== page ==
In 2015, the partnership unit led the development of a unified organisational capacity assessment tool (OCAT) for INGOs working in cross-border operations from Turkey. The user-friendly tool was designed to simplify the complicated process of assessing the capabilities of local NGOs by reducing the need for repeated assessments for each partnership between a local NGO and an INGO. The tool has also encouraged local NGOs to conduct self-assessments on their organisations, increasing awareness of their own capacities and how to improve them. The unit also designed special stand-alone proposals focused on developing partners’ capacity at an organisational level, using grants and funding from institutional donors including the Swiss Agency for Development and Cooperation (SDC) and the IKEA Foundation.
Through multi-year grants between 2016 and 2019, Save the Children coached local partners on the OCAT process and encouraged them to use it as a self-assessment tool, with the results reflected in Organisational Capacity Development (OCD) strategies aimed at addressing institutional gaps. Each partner, including Syria Relief, was asked to design concept notes for small grants to meet organisational needs identified through the OCA and in OCD plans. SCI provided coaching and mentorship to help local partners look beyond project implementation capacities and focus on developing the foundations for sustainable operations.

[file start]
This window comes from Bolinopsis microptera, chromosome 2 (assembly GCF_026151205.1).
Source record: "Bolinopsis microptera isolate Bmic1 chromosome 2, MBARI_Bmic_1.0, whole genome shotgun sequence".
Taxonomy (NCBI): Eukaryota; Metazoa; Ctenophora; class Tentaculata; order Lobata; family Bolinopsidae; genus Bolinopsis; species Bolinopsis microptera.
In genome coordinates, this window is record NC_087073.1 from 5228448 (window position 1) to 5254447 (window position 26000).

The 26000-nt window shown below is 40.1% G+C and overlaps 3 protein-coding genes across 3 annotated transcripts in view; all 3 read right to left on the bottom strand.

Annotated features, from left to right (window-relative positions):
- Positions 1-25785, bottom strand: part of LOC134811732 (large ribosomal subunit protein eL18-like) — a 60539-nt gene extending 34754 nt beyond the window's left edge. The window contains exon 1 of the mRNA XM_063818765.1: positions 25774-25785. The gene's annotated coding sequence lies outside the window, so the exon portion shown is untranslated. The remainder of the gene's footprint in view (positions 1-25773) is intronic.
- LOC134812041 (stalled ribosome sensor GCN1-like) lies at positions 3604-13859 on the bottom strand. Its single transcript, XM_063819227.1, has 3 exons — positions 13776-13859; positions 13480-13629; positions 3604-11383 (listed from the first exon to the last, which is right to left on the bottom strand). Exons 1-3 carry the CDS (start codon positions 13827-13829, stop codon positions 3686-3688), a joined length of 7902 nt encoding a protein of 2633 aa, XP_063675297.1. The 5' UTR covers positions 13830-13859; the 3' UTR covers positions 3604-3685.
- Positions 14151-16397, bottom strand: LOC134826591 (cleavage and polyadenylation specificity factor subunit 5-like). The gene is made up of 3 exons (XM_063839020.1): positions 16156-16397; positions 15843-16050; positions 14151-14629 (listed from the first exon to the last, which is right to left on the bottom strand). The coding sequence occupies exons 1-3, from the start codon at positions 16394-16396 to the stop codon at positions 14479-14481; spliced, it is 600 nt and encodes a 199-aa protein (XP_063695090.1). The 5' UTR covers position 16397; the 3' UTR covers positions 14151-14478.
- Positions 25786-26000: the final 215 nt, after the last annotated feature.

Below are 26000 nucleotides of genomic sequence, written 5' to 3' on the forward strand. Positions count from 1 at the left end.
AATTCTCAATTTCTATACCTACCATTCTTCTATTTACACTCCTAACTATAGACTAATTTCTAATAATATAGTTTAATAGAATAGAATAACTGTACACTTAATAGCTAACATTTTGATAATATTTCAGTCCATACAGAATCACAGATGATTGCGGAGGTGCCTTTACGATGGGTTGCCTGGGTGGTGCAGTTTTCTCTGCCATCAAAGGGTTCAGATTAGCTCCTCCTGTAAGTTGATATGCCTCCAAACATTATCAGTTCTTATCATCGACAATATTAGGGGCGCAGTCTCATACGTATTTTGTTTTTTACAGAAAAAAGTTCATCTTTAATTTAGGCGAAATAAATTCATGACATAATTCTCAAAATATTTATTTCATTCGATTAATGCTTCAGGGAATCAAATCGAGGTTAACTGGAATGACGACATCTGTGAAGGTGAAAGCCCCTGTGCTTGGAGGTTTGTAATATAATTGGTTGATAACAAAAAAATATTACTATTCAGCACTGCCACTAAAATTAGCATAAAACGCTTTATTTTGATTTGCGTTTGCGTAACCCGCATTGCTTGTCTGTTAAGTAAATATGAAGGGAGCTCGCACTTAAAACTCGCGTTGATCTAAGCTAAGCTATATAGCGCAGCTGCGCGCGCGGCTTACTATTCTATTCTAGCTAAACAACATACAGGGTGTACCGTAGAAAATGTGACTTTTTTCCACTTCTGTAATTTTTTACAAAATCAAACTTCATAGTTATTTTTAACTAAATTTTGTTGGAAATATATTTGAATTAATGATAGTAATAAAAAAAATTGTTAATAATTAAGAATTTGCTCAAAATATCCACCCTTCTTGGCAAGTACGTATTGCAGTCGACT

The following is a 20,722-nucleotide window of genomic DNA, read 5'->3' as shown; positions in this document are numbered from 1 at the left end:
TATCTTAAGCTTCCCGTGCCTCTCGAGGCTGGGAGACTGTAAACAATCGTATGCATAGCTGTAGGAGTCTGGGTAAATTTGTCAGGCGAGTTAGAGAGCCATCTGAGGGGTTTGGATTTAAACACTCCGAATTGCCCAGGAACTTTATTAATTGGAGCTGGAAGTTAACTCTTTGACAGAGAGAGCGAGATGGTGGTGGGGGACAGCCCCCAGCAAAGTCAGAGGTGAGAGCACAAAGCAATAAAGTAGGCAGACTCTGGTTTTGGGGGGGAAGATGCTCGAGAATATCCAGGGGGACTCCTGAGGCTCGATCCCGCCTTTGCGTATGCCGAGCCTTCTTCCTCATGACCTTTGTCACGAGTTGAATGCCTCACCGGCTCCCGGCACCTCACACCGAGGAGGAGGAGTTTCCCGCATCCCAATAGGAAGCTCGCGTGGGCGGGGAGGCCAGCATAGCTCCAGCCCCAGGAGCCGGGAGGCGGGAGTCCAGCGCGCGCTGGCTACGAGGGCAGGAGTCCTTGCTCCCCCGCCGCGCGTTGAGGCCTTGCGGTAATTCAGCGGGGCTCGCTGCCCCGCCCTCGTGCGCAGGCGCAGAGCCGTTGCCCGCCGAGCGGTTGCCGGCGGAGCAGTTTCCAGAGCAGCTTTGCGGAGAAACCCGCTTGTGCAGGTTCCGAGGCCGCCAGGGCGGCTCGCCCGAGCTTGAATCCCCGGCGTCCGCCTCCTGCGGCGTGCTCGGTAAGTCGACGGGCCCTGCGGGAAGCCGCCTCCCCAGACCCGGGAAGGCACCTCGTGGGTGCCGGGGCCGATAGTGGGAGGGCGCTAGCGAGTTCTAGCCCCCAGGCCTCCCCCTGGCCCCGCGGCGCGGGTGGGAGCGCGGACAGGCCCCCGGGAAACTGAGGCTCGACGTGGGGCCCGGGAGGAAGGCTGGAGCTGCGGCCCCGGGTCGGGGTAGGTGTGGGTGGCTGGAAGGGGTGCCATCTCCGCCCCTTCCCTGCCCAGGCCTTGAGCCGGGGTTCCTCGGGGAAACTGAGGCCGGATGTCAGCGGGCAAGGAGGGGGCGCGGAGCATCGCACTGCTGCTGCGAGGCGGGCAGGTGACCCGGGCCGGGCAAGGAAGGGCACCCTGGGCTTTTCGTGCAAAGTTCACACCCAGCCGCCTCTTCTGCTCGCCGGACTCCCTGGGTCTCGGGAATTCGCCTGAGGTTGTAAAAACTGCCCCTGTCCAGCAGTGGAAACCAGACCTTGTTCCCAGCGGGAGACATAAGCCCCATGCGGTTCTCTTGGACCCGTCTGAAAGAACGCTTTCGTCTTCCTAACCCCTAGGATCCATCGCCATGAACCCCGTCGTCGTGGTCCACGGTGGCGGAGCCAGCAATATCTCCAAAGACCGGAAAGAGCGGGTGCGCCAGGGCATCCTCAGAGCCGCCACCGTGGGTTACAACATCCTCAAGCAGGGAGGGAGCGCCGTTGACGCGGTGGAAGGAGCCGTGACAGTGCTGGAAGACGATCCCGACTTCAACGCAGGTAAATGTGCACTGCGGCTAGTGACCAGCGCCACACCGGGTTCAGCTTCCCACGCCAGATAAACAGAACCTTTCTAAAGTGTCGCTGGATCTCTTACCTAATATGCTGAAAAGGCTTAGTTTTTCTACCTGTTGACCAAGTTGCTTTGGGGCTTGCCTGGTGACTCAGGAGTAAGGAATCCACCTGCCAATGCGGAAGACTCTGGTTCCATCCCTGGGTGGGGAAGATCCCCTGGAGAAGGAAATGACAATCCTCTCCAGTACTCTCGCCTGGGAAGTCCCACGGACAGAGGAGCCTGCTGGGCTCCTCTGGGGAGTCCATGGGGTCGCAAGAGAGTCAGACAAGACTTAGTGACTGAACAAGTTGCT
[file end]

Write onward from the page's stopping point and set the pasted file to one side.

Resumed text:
In Syria Relief’s case, funding was used to develop the capacity of field staff in Syria who had no access to professional training due to cross-border travel restrictions, enhance its systems to match institutional donors’ compliance requirements and strategic planning. The first grant was used to hire a qualified consultant to train the NGO’s senior country-based management team on USAID rules and regulations, with a view to reviewing and modifying operational policies and procedures to match its strict requirements. Syria Relief also used the grant to develop its monitoring, evaluation, accountability and learning (MEAL) capacity in line with the Core Humanitarian Standard on Quality and Accountability (CHS). The second grant funded training for field staff inside Syria on these new policies and procedures, ensuring that they were adopted and adhered to.